Sarah is the Global Health Intern. She is currently enrolled in the Washington Semester Program at American University, where she is studying International Law and Organizations. She is an undergraduate student at Providence College in Rhode Island, where she is majoring in Political Science with a minor in Public and Community Service Studies. Sarah spends much of her time doing student organizing and activism projects on campus, most recently serving as a student organizer for TOMS Shoes. Her biggest area of interest regarding global health is in the field of child health and issues of malnutrition and inaccessibility to clean sources of water and air and looks forward to doing work in that area this semester. She has a very strong interest in foreign policy issues and is excited to collaborate with students and other organizations to put global health on the forefront of the minds of policymakers! In her free time, Sarah enjoys running, Pilates, and exploring Washington D.C.!
Sarah Davey- Global Health Intern
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Today marks the 4th annual World Malaria Day! The World Health Organization (WHO) has announced the theme of “Achieving Progress and Impact” in order to emphasize the renewed efforts, one year after the initial target year of 2011, of the global community to achieve zero malaria deaths by 2015. Here at AIDemocracy, we have been spending the past month exploring the impacts and implications of malaria on the global community and thinking about ways that we, as citizens of this community, can mobilize and organize to “Cut the Buzz” by 2015! Our … [Read more...]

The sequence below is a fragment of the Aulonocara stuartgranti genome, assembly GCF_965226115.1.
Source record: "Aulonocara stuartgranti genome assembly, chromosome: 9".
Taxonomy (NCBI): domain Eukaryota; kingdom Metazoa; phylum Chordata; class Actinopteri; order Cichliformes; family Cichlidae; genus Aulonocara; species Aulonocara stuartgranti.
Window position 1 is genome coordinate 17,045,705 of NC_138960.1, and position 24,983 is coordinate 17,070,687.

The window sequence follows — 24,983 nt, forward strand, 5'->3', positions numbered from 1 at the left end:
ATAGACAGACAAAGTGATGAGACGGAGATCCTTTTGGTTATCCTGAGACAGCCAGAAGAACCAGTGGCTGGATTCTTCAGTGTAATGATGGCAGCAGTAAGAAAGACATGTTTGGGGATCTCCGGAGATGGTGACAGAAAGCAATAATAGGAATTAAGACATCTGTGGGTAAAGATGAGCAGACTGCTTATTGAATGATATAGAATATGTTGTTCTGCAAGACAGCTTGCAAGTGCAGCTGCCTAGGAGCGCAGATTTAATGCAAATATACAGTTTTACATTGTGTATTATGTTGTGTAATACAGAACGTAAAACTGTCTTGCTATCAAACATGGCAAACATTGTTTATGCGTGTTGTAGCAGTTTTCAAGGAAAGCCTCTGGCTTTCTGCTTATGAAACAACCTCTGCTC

Here at AIDemocracy, we are always focusing on the interconnectedness of global issues and how everything has an impact on something else in some way, no matter how major or minor. In considering scenarios that could best depict this, we decided to create our "Refugee Crisis Story," which will pull together Global Peace and Security, development, health, and environment (as well as other major global issues) as a way for us to conceptualize the interrelatedness in a new way. So what are the major connectors that make the refugee crisis an … [Read more...]
Education is a fundamental right that every human being should be provided with. Along with the basic idea of obtaining an education or having the option to pursue an education, access to education is something that is being denied to millions of children in sub-Saharan Africa. This is not to say that these children do not have a school that they could choose to go to, but the fact that malaria is so prominent in this region accounts for an incredibly high rate of absenteeism, which then leads to the falling behind and eventual dropping-out of school … [Read more...]
Recently, many of our issues have discussed both the crisis of refugees and of malaria in sub-Saharan Africa, but we have not taken the chance to look at how these two issues correlate to each other. A leading cause of death among refugees across the continent of Africa continues to be malaria. In fact, statistics from 2007 report that malaria was accountable for about 21% of reported deaths and 26% of deaths in children under the age of five, making it one of the most prominent diseases among the refugee population. There are many factors that can be … [Read more...]